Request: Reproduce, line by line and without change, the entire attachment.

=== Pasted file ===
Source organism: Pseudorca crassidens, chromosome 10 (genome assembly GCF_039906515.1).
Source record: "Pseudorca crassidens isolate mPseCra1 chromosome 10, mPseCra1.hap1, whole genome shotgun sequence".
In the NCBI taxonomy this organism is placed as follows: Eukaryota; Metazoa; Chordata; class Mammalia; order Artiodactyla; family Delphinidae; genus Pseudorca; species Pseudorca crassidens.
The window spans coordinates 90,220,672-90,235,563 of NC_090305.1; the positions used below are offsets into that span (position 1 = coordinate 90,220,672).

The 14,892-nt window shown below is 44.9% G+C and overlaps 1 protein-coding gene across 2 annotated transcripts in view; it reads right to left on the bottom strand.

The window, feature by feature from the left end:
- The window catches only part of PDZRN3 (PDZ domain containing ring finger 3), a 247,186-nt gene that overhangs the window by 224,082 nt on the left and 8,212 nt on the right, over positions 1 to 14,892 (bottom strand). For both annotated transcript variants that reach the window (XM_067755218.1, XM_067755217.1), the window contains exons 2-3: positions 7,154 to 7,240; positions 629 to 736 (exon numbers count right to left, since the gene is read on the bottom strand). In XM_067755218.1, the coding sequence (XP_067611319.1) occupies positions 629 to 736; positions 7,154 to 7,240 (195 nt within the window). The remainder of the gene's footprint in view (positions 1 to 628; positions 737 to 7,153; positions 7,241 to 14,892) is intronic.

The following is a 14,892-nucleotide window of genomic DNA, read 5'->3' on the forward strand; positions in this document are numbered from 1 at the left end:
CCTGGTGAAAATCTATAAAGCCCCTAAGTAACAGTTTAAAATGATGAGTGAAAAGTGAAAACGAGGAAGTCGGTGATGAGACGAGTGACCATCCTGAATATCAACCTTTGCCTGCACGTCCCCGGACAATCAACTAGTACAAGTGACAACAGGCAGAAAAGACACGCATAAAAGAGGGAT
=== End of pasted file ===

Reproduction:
Source organism: Pseudorca crassidens, chromosome 10 (genome assembly GCF_039906515.1).
Source record: "Pseudorca crassidens isolate mPseCra1 chromosome 10, mPseCra1.hap1, whole genome shotgun sequence".
In the NCBI taxonomy this organism is placed as follows: Eukaryota; Metazoa; Chordata; class Mammalia; order Artiodactyla; family Delphinidae; genus Pseudorca; species Pseudorca crassidens.
The window spans coordinates 90,220,672-90,235,563 of NC_090305.1; the positions used below are offsets into that span (position 1 = coordinate 90,220,672).

The 14,892-nt window shown below is 44.9% G+C and overlaps 1 protein-coding gene across 2 annotated transcripts in view; it reads right to left on the bottom strand.

The window, feature by feature from the left end:
- The window catches only part of PDZRN3 (PDZ domain containing ring finger 3), a 247,186-nt gene that overhangs the window by 224,082 nt on the left and 8,212 nt on the right, over positions 1 to 14,892 (bottom strand). For both annotated transcript variants that reach the window (XM_067755218.1, XM_067755217.1), the window contains exons 2-3: positions 7,154 to 7,240; positions 629 to 736 (exon numbers count right to left, since the gene is read on the bottom strand). In XM_067755218.1, the coding sequence (XP_067611319.1) occupies positions 629 to 736; positions 7,154 to 7,240 (195 nt within the window). The remainder of the gene's footprint in view (positions 1 to 628; positions 737 to 7,153; positions 7,241 to 14,892) is intronic.

The following is a 14,892-nucleotide window of genomic DNA, read 5'->3' on the forward strand; positions in this document are numbered from 1 at the left end:
CCTGGTGAAAATCTATAAAGCCCCTAAGTAACAGTTTAAAATGATGAGTGAAAAGTGAAAACGAGGAAGTCGGTGATGAGACGAGTGACCATCCTGAATATCAACCTTTGCCTGCACGTCCCCGGACAATCAACTAGTACAAGTGACAACAGGCAGAAAAGACACGCATAAAAGAGGGAT